Cubs interested in Japanese leadoff man

by - Staff Writer -
Japanese center fielder Shogo Akiyama is an interesting possibility for the Cubs
Japanese center fielder Shogo Akiyama is an interesting possibility for the Cubs

Since the end of the 2016 season, the Cubs have lacked a pure leadoff hitter atop their lineup. Although they have had some success in the past, plugging Ben Zobrist, Anthony Rizzo, Jason Heyward, Albert Almora, and Kyle Schwarber in that spot, among others, the success was brief and limited as the Cubs could never maintain what Dexter Fowler brought to the table.

Sure, the Cubs do have a few in house options with Nico Hoerner being a primary choice, but another name has been surfacing as Japanese center fielder Shogo Akiyama has been linked to the Cubs as a free agent pick up this season. This is excellent news for Cubs fans as many have been pushing for the Cubs to take a serious look at this free agent this winter.

Not only does he play hit leadoff, but he provides a lot of speed also, which is two areas the Cubs have struggled with recently. His primary position is also center field, which fills another void or, worse, would give them more depth should Nick Castellanos return. Sure, just like every Japanese free agent transitioning from the NPB to MLB, there is obvious risk involved, and this season will see Akiyama play most of the year at 32 years old.

Along with his age, a recent foot injury is also raising a red flag due to no knowing the severity of it and how it could affect him going forward. Still, when there is an obvious need and when the financial risk doesn’t appear to be that much to take on, the Cubs must pursue him or at the very worst, do their homework on his skill set.

According to Patrick Mooney, the Cubs have scouted Akiyama this past season and have liked what they saw.

“The Cubs have Japanese outfielder Shogo Akiyama on their radar as they explore ways to boost production from the leadoff spot and improve their up-the-middle defense.

Currently speaking, Akiyama is recovering a reported broken toe, but that shouldn’t limit him or delay him from spring training. The price tag for Shogo also appears to be very modest, which is a good thing to hear for Cubs fans knowing they may not spend a whole lot this season yet again.

Despite being a prolific hitter in the NPB, especially when it comes to the power side of things, don’t expect that to continue at the MLB level as many see him as a slap hitter like what Ichiro did in his prime with Seattle. I am not anticipating him playing at the Ichiro level, especially with his age, but Shogo has all the intangibles to be a high contact hitter who runs the bases well and will find ways to get on base.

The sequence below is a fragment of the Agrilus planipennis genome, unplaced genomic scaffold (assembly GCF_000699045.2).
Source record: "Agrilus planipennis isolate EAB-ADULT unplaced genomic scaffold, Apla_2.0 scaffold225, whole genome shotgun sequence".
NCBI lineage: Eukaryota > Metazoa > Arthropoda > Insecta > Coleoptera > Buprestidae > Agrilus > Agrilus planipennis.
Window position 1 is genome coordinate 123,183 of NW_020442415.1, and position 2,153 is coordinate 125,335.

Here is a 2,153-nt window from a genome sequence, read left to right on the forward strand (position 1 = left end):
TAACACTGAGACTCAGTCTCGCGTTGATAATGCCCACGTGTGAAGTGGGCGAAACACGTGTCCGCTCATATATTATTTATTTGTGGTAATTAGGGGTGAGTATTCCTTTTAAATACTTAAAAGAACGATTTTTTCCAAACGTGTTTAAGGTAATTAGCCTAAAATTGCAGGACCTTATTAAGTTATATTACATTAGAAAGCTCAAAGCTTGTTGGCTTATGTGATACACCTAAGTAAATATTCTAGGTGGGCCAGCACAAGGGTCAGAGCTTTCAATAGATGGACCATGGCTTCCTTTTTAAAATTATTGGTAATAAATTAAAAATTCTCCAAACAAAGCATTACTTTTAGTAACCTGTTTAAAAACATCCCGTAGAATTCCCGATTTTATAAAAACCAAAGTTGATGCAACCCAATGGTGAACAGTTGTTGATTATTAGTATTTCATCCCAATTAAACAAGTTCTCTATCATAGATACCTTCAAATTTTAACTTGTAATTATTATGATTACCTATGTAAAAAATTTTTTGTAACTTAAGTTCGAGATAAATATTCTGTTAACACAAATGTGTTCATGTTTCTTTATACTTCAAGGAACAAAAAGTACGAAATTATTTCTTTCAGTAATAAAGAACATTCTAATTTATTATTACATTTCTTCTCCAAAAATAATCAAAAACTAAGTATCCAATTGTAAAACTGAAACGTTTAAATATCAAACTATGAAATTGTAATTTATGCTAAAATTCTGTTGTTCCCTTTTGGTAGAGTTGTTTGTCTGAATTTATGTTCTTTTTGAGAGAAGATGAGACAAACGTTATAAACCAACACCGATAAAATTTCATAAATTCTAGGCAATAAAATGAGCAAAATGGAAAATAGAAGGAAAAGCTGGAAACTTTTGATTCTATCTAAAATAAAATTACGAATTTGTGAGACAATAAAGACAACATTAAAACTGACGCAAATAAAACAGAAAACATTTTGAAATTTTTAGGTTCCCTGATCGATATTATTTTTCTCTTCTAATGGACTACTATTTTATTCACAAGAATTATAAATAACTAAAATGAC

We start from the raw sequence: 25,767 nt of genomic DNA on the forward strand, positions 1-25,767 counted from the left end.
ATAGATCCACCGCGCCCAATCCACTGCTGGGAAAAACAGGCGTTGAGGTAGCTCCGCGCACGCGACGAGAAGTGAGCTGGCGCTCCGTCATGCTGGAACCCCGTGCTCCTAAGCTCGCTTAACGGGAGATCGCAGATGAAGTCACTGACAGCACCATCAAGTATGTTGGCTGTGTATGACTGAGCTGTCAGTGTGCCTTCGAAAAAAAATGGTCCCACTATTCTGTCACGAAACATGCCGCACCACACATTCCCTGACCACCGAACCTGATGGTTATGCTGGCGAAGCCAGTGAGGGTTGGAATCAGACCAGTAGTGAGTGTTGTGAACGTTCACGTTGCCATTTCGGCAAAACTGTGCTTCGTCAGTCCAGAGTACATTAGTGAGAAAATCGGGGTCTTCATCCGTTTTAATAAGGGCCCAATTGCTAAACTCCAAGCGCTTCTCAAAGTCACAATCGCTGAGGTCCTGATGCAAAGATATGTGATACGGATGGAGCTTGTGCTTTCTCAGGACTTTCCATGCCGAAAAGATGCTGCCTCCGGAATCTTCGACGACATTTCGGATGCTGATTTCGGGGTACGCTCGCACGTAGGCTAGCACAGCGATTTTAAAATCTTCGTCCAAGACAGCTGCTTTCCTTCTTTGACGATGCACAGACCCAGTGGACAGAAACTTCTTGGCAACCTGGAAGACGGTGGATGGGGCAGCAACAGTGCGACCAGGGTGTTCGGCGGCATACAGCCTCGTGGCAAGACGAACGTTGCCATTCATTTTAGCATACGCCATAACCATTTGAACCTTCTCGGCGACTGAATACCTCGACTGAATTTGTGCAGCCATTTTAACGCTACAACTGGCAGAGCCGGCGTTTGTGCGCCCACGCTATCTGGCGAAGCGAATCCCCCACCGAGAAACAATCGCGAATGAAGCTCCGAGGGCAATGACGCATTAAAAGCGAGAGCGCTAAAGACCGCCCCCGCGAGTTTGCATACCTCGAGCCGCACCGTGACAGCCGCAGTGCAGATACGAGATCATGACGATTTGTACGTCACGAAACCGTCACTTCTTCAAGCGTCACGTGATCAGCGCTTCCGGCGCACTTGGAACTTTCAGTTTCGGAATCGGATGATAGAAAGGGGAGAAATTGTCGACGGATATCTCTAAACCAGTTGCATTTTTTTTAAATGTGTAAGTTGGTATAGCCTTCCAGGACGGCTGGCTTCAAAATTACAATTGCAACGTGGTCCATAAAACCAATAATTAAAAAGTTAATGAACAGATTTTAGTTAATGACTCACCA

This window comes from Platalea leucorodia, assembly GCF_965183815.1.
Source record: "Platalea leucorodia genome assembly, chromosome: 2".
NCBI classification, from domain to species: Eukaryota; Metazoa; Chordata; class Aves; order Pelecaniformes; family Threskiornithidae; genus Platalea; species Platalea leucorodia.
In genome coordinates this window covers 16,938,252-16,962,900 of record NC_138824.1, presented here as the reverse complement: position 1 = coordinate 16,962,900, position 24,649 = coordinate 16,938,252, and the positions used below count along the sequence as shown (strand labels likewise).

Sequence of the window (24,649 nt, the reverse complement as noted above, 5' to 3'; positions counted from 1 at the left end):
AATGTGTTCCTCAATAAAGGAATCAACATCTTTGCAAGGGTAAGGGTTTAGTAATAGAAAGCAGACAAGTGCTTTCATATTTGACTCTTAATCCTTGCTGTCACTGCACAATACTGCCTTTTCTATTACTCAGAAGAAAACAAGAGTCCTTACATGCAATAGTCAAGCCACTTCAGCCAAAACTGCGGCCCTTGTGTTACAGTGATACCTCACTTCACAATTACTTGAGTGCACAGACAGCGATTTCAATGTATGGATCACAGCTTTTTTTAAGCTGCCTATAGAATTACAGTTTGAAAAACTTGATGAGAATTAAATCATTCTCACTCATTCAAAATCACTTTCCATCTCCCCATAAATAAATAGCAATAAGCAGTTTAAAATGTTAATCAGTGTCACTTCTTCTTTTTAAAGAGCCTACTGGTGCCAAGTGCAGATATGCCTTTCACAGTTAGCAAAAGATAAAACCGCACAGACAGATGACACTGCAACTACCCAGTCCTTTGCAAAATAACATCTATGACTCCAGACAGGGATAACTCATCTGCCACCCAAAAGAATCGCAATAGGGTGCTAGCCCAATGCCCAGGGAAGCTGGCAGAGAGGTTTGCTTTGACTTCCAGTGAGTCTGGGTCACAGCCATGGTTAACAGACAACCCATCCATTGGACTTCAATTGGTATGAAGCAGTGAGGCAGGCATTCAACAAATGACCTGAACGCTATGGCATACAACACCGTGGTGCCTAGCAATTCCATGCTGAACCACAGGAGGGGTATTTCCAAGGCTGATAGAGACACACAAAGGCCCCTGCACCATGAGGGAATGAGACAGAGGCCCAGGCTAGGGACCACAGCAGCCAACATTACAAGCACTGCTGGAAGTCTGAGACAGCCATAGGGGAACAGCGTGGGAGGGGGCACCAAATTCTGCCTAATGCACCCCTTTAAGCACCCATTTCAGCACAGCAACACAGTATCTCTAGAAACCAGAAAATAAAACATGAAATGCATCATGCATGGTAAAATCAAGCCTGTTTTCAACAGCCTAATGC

He is also known as a plus defender in center field, which again is good news for the Cubs especially when you look at the dip Almora took last season and now has his future in question. If the Cubs do indeed pursue and sign him, this move makes sense and would fill the needs of this team.

Let’s say they sign him, and things don’t pan out as they expected, like the Kosuke Fukudome signing in 2008. Well, then you would still have a solid fourth outfielder and bench player in Shogo that you could count on in different situations throughout the season.

When you look at the Cubs outfield situation, both Schwarber and Heyward are locks on this team, which leaves one spot up for grabs. Ideally, Castellanos is the choice for that final spot, which would make their outfield that much deeper. Until we know his future, both Almora and Ian Happ are set to battle it out for center field with Hoerner also expected to be in the mix.

Consider that the Cubs aren’t overflowing with quality outfield options right now if one of those men goes down with an injury. Instead, they have a decent, solid group. Adding Akiyama to the mix, even if he winds up on the bench, is something the Cubs can comfortably accommodate.

I am all in on the Cubs bringing him aboard, especially if reports are accurate that he is seeking a deal somewhere around two years and 4 million annually. That is a contract the Cubs could take on where any reward would out way the risk.

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